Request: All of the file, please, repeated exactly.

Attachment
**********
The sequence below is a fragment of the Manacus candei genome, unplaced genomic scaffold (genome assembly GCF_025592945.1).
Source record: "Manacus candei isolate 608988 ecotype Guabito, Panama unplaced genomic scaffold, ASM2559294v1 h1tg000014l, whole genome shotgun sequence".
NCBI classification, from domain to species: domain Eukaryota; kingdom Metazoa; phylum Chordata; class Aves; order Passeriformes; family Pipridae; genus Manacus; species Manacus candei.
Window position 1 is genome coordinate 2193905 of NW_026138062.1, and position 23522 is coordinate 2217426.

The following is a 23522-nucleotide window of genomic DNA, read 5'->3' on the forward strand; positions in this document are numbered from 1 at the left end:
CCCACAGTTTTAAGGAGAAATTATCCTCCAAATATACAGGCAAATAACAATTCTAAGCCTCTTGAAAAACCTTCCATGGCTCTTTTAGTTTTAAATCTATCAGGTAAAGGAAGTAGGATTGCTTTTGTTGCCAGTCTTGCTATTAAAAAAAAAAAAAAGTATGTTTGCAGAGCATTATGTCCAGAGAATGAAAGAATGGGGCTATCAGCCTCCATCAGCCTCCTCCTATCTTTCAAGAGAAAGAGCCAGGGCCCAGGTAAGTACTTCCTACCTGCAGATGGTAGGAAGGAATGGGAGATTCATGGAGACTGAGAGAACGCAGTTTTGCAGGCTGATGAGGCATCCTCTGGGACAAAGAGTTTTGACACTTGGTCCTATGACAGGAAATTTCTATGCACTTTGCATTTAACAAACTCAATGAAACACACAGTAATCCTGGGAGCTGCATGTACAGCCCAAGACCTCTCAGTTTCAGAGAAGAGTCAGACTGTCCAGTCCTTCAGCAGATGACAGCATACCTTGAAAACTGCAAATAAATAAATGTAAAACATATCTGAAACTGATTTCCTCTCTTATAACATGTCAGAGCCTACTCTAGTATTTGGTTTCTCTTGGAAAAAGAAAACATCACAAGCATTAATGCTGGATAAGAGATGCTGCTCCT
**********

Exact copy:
The sequence below is a fragment of the Manacus candei genome, unplaced genomic scaffold (genome assembly GCF_025592945.1).
Source record: "Manacus candei isolate 608988 ecotype Guabito, Panama unplaced genomic scaffold, ASM2559294v1 h1tg000014l, whole genome shotgun sequence".
NCBI classification, from domain to species: domain Eukaryota; kingdom Metazoa; phylum Chordata; class Aves; order Passeriformes; family Pipridae; genus Manacus; species Manacus candei.
Window position 1 is genome coordinate 2193905 of NW_026138062.1, and position 23522 is coordinate 2217426.

The following is a 23522-nucleotide window of genomic DNA, read 5'->3' on the forward strand; positions in this document are numbered from 1 at the left end:
CCCACAGTTTTAAGGAGAAATTATCCTCCAAATATACAGGCAAATAACAATTCTAAGCCTCTTGAAAAACCTTCCATGGCTCTTTTAGTTTTAAATCTATCAGGTAAAGGAAGTAGGATTGCTTTTGTTGCCAGTCTTGCTATTAAAAAAAAAAAAAAGTATGTTTGCAGAGCATTATGTCCAGAGAATGAAAGAATGGGGCTATCAGCCTCCATCAGCCTCCTCCTATCTTTCAAGAGAAAGAGCCAGGGCCCAGGTAAGTACTTCCTACCTGCAGATGGTAGGAAGGAATGGGAGATTCATGGAGACTGAGAGAACGCAGTTTTGCAGGCTGATGAGGCATCCTCTGGGACAAAGAGTTTTGACACTTGGTCCTATGACAGGAAATTTCTATGCACTTTGCATTTAACAAACTCAATGAAACACACAGTAATCCTGGGAGCTGCATGTACAGCCCAAGACCTCTCAGTTTCAGAGAAGAGTCAGACTGTCCAGTCCTTCAGCAGATGACAGCATACCTTGAAAACTGCAAATAAATAAATGTAAAACATATCTGAAACTGATTTCCTCTCTTATAACATGTCAGAGCCTACTCTAGTATTTGGTTTCTCTTGGAAAAAGAAAACATCACAAGCATTAATGCTGGATAAGAGATGCTGCTCCT